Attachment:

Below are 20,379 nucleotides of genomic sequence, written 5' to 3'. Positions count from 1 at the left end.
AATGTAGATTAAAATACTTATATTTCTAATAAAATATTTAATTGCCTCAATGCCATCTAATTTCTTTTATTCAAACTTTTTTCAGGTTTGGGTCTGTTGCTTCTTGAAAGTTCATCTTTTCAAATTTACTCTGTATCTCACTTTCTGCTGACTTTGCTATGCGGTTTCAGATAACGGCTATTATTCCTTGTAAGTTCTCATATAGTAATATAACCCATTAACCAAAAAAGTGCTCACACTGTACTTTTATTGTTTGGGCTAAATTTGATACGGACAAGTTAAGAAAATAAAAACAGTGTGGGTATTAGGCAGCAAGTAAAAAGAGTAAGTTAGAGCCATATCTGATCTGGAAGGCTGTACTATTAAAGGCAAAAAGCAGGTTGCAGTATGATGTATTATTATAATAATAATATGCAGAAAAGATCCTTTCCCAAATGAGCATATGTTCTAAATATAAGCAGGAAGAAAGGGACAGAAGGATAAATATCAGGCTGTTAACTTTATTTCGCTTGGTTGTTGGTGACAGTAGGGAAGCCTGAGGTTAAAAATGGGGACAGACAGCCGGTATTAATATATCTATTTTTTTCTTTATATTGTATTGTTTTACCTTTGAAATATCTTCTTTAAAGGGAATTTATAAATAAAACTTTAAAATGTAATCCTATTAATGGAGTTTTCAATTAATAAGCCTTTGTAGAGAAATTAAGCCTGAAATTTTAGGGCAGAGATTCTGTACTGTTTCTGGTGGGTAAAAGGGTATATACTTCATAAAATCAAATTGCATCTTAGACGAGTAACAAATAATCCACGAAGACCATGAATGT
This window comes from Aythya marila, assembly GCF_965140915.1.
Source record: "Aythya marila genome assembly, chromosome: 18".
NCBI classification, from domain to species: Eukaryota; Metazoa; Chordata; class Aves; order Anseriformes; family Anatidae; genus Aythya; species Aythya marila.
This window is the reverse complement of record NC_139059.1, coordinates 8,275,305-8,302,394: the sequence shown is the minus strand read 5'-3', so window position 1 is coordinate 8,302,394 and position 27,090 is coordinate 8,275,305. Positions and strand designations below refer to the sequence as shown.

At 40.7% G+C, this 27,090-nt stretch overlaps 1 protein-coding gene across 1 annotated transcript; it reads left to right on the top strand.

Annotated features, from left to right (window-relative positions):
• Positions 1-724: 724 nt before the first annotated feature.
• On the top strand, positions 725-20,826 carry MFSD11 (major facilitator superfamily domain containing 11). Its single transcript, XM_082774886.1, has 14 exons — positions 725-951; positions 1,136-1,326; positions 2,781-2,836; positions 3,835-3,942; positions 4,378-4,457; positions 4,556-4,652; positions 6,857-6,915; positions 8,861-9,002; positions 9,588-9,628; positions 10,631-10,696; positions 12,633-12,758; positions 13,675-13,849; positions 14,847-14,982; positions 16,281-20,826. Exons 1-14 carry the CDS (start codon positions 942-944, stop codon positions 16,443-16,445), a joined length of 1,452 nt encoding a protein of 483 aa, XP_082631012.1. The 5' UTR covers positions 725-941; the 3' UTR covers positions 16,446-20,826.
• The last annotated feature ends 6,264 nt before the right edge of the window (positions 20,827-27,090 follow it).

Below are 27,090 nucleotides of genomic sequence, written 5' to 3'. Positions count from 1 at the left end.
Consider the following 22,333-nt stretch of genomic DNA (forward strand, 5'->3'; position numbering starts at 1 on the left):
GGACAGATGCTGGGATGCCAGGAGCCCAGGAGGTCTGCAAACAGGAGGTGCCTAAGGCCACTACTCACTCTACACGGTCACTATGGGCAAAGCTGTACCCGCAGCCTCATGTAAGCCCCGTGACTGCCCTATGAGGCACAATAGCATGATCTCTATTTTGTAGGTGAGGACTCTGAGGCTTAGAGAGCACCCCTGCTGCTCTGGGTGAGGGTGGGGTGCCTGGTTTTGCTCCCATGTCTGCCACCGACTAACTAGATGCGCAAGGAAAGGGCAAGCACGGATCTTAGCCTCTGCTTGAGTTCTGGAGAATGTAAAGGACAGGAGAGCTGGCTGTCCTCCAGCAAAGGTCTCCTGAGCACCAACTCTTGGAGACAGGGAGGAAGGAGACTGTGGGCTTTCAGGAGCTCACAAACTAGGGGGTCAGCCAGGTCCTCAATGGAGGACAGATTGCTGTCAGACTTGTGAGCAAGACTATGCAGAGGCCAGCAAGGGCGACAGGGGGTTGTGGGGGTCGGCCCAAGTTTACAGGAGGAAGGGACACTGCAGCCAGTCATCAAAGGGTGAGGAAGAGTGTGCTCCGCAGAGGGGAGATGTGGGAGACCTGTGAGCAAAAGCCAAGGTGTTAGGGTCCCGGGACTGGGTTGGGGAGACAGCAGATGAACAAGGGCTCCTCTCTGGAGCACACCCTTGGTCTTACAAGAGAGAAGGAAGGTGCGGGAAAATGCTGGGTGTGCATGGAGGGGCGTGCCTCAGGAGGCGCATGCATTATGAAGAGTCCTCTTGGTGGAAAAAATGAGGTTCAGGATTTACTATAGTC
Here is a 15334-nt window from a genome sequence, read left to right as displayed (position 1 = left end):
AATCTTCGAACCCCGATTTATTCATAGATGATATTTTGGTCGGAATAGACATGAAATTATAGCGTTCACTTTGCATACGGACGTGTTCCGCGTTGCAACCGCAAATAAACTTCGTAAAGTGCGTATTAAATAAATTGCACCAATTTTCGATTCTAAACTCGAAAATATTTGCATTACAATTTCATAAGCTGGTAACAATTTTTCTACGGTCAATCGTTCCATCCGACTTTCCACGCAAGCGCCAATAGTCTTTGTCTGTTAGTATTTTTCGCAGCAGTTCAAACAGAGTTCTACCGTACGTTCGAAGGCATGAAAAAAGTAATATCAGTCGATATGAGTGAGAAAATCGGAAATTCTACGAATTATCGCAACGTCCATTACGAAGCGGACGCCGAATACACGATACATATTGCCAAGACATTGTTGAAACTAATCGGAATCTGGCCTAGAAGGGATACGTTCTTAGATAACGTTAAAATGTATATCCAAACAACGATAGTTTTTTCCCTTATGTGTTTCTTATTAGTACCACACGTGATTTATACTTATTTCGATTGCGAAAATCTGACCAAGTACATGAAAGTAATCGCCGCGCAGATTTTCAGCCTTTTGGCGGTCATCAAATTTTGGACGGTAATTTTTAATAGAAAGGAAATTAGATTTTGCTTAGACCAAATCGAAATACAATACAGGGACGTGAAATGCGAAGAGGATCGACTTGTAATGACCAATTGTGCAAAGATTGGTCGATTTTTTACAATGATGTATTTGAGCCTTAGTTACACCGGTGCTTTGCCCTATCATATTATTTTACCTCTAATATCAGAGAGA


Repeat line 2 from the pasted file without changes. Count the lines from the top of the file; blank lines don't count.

AATGTAGATTAAAATACTTATATTTCTAATAAAATATTTAATTGCCTCAATGCCATCTAATTTCTTTTATTCAAACTTTTTTCAGGTTTGGGTCTGTTGCTTCTTGAAAGTTCATCTTTTCAAATTTACTCTGTATCTCACTTTCTGCTGACTTTGCTATGCGGTTTCAGATAACGGCTATTATTCCTTGTAAGTTCTCATATAGTAATATAACCCATTAACCAAAAAAGTGCTCACACTGTACTTTTATTGTTTGGGCTAAATTTGATACGGACAAGTTAAGAAAATAAAAACAGTGTGGGTATTAGGCAGCAAGTAAAAAGAGTAAGTTAGAGCCATATCTGATCTGGAAGGCTGTACTATTAAAGGCAAAAAGCAGGTTGCAGTATGATGTATTATTATAATAATAATATGCAGAAAAGATCCTTTCCCAAATGAGCATATGTTCTAAATATAAGCAGGAAGAAAGGGACAGAAGGATAAATATCAGGCTGTTAACTTTATTTCGCTTGGTTGTTGGTGACAGTAGGGAAGCCTGAGGTTAAAAATGGGGACAGACAGCCGGTATTAATATATCTATTTTTTTCTTTATATTGTATTGTTTTACCTTTGAAATATCTTCTTTAAAGGGAATTTATAAATAAAACTTTAAAATGTAATCCTATTAATGGAGTTTTCAATTAATAAGCCTTTGTAGAGAAATTAAGCCTGAAATTTTAGGGCAGAGATTCTGTACTGTTTCTGGTGGGTAAAAGGGTATATACTTCATAAAATCAAATTGCATCTTAGACGAGTAACAAATAATCCACGAAGACCATGAATGT